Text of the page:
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AIDS. 2005 Mar 25;19(5):455-62.

Renal tubular transporters and antiviral drugs: an update.

Abstract

Systemic disposition of antiviral drugs partly depends on renal handling of these compounds. There are some known, functionally characterized anionic and cationic transporters with varying substrate specificities for those drugs: human organic anion transporter (OAT) family (hOAT1-3) and human organic cation transporter (OCT) family (hOCT1-3), which mediate the intracellular flux, and adenosine 5'-triphosphate (ATP) binding cassette transporter family (P-glycoprotein, MRP2-5), which mediate the cellular efflux of antiviral drugs. The peptide transporter (PEPT1-2) mediate bi-directional facilitated diffusion of valacyclovir. All these transporters are expressed in the kidney. Organic anion and cation transporters primarily localize to the basolateral membrane of renal epithelial cells while ATP-binding cassette transporters primarily localize to the apical membrane. These transporters work in concert to mediate renal intracellular concentration of occurring antiviral drugs. Along with drug-metabolizing enzymes, these transporters are important determinants of drug effectiveness and toxicity. This review examines the role that these transporters play in renal disposition of antiviral drugs.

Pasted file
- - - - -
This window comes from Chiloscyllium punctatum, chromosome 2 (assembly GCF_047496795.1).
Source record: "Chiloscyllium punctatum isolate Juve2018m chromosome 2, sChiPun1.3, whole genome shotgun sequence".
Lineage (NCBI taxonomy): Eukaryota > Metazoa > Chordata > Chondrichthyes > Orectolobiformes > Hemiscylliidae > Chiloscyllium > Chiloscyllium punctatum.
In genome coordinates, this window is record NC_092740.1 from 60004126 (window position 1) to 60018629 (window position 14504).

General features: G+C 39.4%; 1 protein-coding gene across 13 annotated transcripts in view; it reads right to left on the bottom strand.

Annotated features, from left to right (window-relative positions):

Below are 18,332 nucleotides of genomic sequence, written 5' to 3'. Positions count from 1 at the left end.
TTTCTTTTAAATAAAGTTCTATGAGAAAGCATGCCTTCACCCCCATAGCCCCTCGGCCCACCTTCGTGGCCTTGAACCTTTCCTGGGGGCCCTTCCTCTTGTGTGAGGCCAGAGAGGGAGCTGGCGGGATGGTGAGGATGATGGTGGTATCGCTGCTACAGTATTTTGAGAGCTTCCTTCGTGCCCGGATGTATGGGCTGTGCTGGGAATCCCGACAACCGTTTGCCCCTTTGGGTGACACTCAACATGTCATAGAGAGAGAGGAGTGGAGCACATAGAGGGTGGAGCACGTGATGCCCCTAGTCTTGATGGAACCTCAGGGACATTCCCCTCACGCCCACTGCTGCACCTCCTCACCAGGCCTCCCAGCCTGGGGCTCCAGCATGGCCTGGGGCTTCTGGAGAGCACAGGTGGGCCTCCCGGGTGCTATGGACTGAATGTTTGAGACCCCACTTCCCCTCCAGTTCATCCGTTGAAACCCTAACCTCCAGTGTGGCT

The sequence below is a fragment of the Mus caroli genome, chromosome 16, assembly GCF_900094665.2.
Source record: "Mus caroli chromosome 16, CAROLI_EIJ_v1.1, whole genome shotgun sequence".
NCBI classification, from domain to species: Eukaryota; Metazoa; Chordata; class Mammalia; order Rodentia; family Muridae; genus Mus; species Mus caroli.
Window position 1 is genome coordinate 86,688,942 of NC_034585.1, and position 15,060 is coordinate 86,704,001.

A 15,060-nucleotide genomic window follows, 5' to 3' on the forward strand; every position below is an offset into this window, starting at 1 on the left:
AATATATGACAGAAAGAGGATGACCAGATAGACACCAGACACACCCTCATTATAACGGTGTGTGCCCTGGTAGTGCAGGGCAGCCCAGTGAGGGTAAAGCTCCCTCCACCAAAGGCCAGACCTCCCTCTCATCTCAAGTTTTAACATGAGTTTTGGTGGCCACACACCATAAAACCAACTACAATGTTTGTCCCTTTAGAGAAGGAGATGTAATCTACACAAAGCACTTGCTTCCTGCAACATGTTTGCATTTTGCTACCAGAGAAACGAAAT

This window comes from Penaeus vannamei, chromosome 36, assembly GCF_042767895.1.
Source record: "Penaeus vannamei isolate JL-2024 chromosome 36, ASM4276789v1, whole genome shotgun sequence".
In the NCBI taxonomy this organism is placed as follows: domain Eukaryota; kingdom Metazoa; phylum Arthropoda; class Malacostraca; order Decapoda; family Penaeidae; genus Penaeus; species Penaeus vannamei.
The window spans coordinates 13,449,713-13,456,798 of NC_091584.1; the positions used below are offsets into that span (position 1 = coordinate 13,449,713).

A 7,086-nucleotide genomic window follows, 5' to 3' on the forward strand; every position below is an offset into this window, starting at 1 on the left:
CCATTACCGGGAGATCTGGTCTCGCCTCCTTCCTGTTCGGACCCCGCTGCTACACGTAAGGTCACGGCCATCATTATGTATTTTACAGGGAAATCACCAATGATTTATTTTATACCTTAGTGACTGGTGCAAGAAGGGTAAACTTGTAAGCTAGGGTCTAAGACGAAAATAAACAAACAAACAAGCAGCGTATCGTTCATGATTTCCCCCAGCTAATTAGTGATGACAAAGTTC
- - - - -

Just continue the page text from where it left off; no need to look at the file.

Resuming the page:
[Indexed for MEDLINE]

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